Tag Archives: morphy cram house

Glory Days in Carleton Place– Linda Seccaspina



Photo by Linda Seccaspina 1981

1981 — Part 1

In the early 80s I had recurring dreams that I could not shake which featured red shutters and water. My late husband, Angelo, and I were looking for a house, so for weeks I drove up and down the streets of Carleton Place totally missing the old Morphy Cram House on Lake Ave East.

The dreams got worse and they also ended with me fighting for my life immersed in flowing water. Angelo thought I was nuts- but off to the Carleton Place Library I went. There I sat one day in February in 1981 researching homes in Carleton Place. I began to talk to an elderly gentleman next to me and asked him if he knew any houses that had red shutters. He told me the only one he knew was the old  Hi-Diddle-Day House on Lake Avenue East. Because the house is set back so far away from the road it took a couple of “ups and downs” to find it. But once I found it- it was the very same house I had been seeing in my dreams, and it was for sale.


Photo by Linda Seccaspina 1981

Ange called up the real estate office and they told him to forget even placing an offer as there were currently 5 offers on the house. For the next three consecutive nights I tossed and turned with the same dream. On the 4th day the real estate office called and said all the offers had fallen through and to come and look at the house.

I will remember that day for the rest of my life- there were countless weather warnings and people were advised not to travel on the icy roads. Ange was fearless and we drove those 35 km on slick black ice in a 1976 Corvette. Yes, my friends, brains were lacking that day.

When we walked into the house the poor house had been stripped down by the former owner who had bought it from the Raeburn’s and lost it to the bank just two years later. I am not going to mention his name, but gossip still goes up and down the street that he was the one that allegedly got someone’s Mother (who runs the country) pregnant.

We walked into the silent house and all that was left in the was one lone hanging lightbulb in the front receiving area. Everything that was not nailed down had been taken and some of it sold (by the former owner), right down to the brass push button light plates. There we stood and looked up to the top floor ceiling. There in a ceiling hole was a glimmer of the outdoors and fresh air was definitely coming in.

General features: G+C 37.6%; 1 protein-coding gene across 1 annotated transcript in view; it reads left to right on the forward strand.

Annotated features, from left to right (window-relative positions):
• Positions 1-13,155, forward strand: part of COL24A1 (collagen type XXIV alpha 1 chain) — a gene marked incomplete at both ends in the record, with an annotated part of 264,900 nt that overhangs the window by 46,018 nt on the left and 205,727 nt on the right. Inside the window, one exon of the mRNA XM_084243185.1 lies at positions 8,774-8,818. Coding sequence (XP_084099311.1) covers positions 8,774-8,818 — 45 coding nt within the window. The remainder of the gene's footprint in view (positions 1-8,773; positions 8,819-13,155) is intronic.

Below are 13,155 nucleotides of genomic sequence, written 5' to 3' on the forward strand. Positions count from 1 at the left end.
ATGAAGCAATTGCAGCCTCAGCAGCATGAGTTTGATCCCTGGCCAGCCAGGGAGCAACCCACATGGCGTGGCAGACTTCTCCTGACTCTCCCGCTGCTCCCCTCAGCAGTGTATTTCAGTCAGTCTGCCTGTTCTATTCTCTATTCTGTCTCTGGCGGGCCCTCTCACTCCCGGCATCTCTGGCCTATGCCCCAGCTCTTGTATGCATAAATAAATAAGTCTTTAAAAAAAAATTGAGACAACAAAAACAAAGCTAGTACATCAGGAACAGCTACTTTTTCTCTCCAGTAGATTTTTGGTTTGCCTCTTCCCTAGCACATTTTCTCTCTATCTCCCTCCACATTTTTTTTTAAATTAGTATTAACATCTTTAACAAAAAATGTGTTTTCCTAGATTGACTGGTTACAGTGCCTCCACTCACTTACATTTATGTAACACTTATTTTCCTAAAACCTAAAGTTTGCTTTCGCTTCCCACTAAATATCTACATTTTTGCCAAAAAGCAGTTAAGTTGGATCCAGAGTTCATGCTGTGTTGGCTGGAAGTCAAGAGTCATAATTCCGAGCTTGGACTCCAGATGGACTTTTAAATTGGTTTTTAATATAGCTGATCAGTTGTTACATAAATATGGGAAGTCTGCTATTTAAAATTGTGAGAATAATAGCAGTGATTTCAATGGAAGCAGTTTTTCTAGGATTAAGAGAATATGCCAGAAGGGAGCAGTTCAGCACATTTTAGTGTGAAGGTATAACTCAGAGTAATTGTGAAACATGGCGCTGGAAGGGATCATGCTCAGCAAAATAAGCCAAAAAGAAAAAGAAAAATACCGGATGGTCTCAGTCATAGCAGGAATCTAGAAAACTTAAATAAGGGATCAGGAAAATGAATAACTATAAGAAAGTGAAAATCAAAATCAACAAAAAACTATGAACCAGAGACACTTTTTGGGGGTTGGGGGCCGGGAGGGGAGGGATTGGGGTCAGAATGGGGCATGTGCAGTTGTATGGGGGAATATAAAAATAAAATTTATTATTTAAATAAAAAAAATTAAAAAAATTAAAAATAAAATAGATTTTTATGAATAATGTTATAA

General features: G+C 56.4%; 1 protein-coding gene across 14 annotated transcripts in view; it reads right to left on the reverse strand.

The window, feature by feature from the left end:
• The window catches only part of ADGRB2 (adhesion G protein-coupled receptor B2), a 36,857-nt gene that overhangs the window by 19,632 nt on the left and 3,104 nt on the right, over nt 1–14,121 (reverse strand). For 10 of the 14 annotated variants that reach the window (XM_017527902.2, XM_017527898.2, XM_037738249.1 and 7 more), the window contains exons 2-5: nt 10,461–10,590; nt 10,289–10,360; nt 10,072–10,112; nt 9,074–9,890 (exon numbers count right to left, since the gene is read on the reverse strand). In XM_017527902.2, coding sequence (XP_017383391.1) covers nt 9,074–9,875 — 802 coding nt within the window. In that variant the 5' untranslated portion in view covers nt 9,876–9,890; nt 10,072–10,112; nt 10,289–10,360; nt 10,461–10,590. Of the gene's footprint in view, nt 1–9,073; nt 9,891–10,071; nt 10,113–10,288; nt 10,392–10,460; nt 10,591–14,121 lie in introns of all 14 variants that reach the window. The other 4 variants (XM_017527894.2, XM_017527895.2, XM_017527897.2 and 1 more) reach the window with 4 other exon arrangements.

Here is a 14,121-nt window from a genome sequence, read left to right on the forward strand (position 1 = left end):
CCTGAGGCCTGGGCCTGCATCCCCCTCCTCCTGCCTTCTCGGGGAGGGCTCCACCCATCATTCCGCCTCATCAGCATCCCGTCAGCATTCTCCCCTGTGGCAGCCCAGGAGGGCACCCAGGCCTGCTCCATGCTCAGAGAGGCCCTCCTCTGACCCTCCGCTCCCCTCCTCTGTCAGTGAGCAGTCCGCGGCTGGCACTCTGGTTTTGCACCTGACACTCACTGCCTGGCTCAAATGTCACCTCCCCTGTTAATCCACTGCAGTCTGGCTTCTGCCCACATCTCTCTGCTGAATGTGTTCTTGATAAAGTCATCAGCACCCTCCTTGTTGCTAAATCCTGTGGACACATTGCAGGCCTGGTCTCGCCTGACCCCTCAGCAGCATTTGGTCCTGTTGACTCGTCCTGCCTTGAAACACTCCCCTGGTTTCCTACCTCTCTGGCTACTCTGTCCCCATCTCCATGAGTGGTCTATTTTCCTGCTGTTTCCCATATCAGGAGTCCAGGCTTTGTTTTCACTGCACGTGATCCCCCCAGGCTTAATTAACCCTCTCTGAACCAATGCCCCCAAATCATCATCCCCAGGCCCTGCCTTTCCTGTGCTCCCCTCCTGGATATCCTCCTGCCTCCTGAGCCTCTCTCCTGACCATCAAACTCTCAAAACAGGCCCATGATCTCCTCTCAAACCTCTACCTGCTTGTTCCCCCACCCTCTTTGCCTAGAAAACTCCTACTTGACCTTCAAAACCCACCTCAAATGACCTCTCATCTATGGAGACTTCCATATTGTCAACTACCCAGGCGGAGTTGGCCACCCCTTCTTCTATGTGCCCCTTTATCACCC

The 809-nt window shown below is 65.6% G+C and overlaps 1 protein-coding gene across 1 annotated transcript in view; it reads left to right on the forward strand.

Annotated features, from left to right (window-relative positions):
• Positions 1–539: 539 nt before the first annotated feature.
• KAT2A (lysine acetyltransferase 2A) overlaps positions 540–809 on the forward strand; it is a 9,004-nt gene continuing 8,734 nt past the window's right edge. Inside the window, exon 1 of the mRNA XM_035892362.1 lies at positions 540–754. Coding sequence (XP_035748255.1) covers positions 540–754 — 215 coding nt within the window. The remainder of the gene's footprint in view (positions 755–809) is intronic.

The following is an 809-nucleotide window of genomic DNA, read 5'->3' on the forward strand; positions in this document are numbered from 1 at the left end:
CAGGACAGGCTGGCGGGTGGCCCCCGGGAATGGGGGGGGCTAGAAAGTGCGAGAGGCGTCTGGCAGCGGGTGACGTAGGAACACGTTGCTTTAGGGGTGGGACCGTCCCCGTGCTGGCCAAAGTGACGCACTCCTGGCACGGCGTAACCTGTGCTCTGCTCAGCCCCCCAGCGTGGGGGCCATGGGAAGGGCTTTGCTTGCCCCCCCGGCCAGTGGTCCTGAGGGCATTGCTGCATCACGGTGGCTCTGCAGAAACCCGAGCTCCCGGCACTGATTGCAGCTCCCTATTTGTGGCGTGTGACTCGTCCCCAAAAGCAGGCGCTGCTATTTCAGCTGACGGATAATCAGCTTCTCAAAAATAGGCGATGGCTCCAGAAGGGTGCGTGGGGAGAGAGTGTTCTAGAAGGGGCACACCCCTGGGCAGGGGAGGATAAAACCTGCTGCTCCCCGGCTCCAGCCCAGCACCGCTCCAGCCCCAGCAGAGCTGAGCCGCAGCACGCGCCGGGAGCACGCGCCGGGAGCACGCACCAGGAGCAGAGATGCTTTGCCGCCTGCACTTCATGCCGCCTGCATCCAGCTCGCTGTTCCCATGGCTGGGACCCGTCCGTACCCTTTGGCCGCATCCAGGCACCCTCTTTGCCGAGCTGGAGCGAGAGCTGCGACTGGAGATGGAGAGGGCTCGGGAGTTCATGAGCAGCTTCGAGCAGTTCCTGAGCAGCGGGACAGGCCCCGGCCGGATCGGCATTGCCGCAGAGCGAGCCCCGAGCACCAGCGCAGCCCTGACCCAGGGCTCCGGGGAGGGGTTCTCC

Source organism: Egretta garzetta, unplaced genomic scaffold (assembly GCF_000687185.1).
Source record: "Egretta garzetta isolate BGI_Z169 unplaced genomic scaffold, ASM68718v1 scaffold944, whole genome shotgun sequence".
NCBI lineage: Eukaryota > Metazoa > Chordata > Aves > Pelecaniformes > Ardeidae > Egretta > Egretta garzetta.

Photo by Linda Seccaspina 1981


I knew immediately this was my forever home, and in those days as a budding amateur psychic I put my hands on the oak fireplace in the study and tried to contact any spirits that might be afoot. I will repeat what I said above: “yes, my friends, brains were lacking that day”.

Even with all the work that would be ahead of us we knew we wanted this house- so onward and forward we drove back to the real estate office on St. Laurent Blvd. in Ottawa to put in our offer. By that time the roads were worse than the initial trip out to Carleton Place and driving a summer car was treacherous and in our case could have been deadly.

Right in front of the Ottawa Citizen building on the Queensway the car got caught in accumulating ice and did three 360 turns in the middle of the road. In the final spin our car missed the metal hydro pole on the side of the road by three inches. As we sat in the ditch, unhurt, but the front of the car looking like a can opener had opened it Ange turned to me and asked a question. Was it “Are you okay”? No, he looked at me and asked,

“Do you still want the house?”

Without hesitating I said,”Definitely!”

A week later the house was ours.


Photo by Linda Seccaspina 2016